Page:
Human trafficking

Kathy Wilson outlines the local effects of human trafficking during a Jan. 2017 meeting of the Cullman County Republican Women.

Beginning in 2020, city of Cullman employees will receive training on spotting the signs of human trafficking. The city is one of the first TraffickingFree Zones in the state of Alabama, joining Birmingham and four other cities in the Birmingham area to adopt the designation.

The TraffickingFree Zone initiative is a nation-wide program of the U.S. Institute Against Human Trafficking and local anti-trafficking coalition, the Child Trafficking Solutions Project, an initiative of the Children’s Policy Council and the Jefferson County Family Court. A proclamation signed by Cullman Mayor Woody Jacobs requires all city staff to receive training, and for the city to adopt a “zero-tolerance” policy regarding purchasing commercial sex at work. According to Jordan Giddens, community engagement coordinator for the Child Trafficking Solutions Project, research shows the peak time for people to purchase commercial sex is between 11 a.m. and 2 p.m.

The training city employees will receive is provided primarily by the U.S. Institute Against Human Trafficking and is available online. Cullman County Human Trafficking Chair Kathy Wilson joined with the coalition to bring the TraffickingFree Zone to Cullman.

“The City of Cullman has always taken the issue of human trafficking, and specifically child trafficking, very seriously,” Wilson said. “We were one of the first counties in the state to form a human trafficking task force, and we are excited to join other Alabama cities in taking this vital step to show the community how seriously we take this issue.”

The Cullman County Human Trafficking Task Force was created in 2015, and since that time, three human trafficking cases have been made. Wilson said that shows that people are becoming more aware of the issue of trafficking. “Our goal is to find the people who are doing it and keep people educated so they know what to look for,” she said.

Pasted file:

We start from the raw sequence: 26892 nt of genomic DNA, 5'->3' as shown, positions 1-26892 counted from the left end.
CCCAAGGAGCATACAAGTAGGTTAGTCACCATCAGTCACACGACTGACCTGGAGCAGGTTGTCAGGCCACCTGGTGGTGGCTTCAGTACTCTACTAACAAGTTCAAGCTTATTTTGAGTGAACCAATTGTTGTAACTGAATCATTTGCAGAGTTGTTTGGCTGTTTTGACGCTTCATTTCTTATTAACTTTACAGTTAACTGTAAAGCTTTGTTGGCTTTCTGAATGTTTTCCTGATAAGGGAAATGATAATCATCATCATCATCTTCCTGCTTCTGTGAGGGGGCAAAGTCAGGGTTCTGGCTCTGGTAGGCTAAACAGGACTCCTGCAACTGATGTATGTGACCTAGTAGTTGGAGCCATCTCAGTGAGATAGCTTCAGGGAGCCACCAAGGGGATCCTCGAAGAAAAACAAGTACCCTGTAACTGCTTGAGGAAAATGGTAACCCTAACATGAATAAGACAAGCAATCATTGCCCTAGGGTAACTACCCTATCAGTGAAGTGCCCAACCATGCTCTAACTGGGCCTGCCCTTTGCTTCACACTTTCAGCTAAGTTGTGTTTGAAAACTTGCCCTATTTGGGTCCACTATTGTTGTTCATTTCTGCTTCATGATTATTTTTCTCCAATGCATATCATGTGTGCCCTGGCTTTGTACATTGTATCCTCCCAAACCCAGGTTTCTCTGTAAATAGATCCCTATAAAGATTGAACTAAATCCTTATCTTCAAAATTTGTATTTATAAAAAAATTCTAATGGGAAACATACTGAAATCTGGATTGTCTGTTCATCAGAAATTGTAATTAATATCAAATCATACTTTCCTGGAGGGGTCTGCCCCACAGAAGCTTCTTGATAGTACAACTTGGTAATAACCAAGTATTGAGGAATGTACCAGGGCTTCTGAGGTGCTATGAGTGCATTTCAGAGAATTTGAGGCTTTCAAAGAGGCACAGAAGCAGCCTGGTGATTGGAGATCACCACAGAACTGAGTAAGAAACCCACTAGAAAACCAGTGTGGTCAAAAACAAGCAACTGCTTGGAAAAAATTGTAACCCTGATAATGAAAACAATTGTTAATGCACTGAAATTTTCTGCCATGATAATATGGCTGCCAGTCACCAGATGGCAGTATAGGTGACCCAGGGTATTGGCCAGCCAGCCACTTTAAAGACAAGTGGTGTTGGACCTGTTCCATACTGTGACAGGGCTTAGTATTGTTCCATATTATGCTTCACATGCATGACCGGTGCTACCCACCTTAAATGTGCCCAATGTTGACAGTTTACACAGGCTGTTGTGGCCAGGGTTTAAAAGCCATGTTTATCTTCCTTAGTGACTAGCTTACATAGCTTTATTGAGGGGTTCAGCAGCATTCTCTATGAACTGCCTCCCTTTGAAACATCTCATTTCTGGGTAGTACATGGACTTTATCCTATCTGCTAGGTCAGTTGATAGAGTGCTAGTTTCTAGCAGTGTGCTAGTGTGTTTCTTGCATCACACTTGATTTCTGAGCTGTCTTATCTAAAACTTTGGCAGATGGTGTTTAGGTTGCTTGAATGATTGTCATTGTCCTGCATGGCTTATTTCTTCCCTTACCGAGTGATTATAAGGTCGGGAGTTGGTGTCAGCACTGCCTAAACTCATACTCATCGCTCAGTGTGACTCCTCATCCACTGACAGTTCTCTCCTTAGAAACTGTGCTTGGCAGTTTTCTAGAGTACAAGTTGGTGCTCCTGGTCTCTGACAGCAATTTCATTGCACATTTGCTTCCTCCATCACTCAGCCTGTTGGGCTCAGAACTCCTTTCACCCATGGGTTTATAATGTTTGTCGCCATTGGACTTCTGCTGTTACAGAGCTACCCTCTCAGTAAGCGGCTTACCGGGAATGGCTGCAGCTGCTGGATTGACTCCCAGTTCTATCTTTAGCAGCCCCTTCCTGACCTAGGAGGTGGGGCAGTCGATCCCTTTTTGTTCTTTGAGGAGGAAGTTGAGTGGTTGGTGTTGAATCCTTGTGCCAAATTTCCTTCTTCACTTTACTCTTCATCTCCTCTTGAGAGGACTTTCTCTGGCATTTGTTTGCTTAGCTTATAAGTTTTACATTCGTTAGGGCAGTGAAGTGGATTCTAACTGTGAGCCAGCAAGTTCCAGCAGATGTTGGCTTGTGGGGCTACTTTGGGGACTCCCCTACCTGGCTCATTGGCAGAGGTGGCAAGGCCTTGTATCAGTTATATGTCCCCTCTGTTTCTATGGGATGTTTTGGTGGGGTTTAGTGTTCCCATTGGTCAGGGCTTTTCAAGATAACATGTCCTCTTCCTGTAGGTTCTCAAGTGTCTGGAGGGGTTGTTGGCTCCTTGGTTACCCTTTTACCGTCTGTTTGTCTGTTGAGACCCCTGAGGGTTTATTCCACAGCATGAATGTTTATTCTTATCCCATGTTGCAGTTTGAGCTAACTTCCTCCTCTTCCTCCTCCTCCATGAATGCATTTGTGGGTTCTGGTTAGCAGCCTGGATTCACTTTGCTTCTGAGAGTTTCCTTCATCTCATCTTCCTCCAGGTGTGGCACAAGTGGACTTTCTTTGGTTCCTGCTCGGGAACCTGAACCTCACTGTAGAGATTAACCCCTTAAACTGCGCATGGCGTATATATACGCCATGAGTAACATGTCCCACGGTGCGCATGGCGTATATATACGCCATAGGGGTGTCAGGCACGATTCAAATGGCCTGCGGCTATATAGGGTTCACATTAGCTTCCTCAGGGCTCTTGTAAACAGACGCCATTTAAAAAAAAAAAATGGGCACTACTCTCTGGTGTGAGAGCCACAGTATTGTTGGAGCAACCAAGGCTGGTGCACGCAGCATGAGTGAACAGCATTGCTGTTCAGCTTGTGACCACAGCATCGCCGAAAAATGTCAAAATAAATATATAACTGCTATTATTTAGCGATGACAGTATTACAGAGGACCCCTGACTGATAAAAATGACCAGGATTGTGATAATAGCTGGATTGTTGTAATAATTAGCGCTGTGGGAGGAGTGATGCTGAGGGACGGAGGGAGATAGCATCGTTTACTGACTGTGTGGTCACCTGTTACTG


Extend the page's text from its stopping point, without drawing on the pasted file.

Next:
According to the Department of Homeland Security’s Blue Campaign, some indicators of human trafficking are:

  • Does the person appear disconnected from family, friends, community organizations, or houses of worship?
  • Has a child stopped attending school?
  • Has the person had a sudden or dramatic change in behavior?
  • Is a juvenile engaged in commercial sex acts?
  • Is the person disoriented or confused or showing signs of mental or physical abuse?
  • Does the person have bruises in various stages of healing?
  • Is the person fearful, timid or submissive?
  • Does the person show signs of having been denied food, water, sleep, or medical care?
  • Is the person often in the company of someone to whom he or she defers? Or someone who seems to be in control of the situation, e.g., where they go or who they talk to?
  • Does the person appear to be coached on what to say?
  • Is the person living in unsuitable conditions?
  • Does the person lack personal possessions and appear not to have a stable living situation?
  • Does the person have freedom of movement? Can the person freely leave where they live? Are there unreasonable security measures?

Anyone who suspects human trafficking activity is asked to call either the National Human Trafficking Hotline at 1-888-373-7888 or text HELP to BeFree (233733), or call the Department of Homeland Security’s trafficking hotline at 1-866-347-2423.

Amy Henderson can be reached at 256-734-2131 Ext. 116.

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